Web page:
Our segregation footprint

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Two cities in one. How do we change that?
I've learned from writing regularly about segregation that the subject makes many white people squirm. It often provokes defensive reactions designed to end the conversation. Such as:

—Where do you live? (I.e.: shut up, you hypocrite.)

—Blacks want to be segregated.

—Integration is impossible—so why even talk about it?

It's that last response I'll talk about today.

There's no doubt that residential integration, racial and economic, will be hard to achieve. In Chicago, segregation was foisted on African-Americans beginning about a century ago. Nothing with roots that deep can be eradicated simply.

But impossible? That word is trotted out by conservatives about many social problems, in hopes of discouraging challenges to the status quo.

I wrote last week about the progress Chicago has made on racial integration over the last few decades. It's been much too little and too slow, and African-Americans on the south and west side continue to pay a steep price because of segregation's persistence. But the progress suggests more progress is possible.

Regarding racial integration, the bromide "Don't let the perfect be the enemy of the good" is crucial advice. Not many whites who believe in integration are going to move from Lincoln Park to Washington Park. That doesn't mean there's nothing we can do. A starting point might be thinking about how we can reduce our segregation footprint.

Our carbon footprint consists of the greenhouse gas emissions we're responsible for that help cause climate change. We can shrink it by driving less and flying less, recycling and composting more, unplugging electronics when not in use, and in myriad other ways.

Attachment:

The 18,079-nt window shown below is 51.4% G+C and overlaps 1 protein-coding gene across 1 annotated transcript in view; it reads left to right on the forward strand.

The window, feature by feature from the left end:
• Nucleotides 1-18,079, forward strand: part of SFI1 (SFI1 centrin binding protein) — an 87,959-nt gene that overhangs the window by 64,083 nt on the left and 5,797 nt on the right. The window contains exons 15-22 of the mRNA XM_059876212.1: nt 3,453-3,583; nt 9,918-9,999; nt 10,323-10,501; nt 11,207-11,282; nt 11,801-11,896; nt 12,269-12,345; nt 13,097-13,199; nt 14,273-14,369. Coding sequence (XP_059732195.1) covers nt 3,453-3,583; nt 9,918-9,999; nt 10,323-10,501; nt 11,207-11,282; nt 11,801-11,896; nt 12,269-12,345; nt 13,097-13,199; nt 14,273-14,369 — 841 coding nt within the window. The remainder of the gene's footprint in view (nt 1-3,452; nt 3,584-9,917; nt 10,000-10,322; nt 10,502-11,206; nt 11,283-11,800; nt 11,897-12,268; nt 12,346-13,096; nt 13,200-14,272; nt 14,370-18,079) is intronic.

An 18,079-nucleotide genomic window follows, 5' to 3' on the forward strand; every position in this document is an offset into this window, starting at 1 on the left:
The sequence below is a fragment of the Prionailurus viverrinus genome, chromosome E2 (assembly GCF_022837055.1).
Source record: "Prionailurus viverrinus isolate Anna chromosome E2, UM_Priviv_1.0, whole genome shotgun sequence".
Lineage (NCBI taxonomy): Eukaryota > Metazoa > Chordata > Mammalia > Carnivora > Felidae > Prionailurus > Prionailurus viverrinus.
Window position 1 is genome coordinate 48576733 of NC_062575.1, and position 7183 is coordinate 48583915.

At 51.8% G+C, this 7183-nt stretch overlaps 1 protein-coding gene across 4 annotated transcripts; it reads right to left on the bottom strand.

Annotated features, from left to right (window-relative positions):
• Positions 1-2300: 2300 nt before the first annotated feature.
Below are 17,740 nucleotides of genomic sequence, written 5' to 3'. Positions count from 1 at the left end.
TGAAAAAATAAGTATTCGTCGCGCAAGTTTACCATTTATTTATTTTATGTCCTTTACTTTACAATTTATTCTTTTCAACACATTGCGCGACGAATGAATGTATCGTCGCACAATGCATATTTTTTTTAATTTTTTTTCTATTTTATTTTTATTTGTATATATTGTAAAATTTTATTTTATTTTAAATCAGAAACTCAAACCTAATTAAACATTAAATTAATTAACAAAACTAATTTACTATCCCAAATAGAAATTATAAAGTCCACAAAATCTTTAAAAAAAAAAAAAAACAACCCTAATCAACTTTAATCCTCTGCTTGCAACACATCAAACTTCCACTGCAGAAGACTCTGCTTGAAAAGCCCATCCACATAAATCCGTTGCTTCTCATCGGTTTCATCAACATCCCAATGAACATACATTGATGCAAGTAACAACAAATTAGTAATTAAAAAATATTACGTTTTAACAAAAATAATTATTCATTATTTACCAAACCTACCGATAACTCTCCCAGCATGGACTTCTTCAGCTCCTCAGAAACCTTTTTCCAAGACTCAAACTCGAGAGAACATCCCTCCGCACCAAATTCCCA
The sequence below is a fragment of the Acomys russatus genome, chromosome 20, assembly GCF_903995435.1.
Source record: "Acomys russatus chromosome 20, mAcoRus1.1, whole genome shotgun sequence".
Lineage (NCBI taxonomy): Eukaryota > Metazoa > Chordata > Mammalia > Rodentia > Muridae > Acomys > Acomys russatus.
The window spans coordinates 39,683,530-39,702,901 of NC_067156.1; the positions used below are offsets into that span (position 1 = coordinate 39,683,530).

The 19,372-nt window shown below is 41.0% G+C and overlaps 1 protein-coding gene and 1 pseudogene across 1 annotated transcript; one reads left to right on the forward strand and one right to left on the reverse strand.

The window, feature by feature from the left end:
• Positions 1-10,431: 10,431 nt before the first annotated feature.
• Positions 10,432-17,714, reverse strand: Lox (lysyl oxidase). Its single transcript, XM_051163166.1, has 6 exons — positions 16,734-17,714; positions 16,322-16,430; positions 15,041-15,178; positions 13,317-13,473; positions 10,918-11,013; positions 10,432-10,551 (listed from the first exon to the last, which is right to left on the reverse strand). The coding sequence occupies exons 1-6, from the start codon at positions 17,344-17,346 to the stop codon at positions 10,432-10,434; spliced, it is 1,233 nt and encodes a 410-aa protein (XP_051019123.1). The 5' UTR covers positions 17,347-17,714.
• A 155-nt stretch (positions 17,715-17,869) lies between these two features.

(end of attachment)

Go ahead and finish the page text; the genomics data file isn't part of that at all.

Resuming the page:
Our segregation footprint consists of the choices we make that contribute to racial and economic separateness. Where we choose to live and where we send our kids to school (if we have kids) are at the top of the list. But many of us also contribute to segregation in more mundane ways. What's the clientele of the stores we shop at, the restaurants we go out to, and the venues we choose for entertainment? Where do we vacation? Who do our kids play with, and at whose home? Who do we befriend at work, and who do we keep at arm's length?

The focus on our carbon footprint isn't intended to take government off the hook regarding the environment. Likewise with segregation. There needs to be more fair housing enforcement, more affordable housing in affluent suburbs, and city-suburban magnet schools that promote desegregation. But personal choices can work in concert with policy changes. And awareness is the first step.

Our transportation choices are often key contributors to our segregation footprint. I'll talk about that here tomorrow.

Steve Bogira writes about segregation every Thursday.

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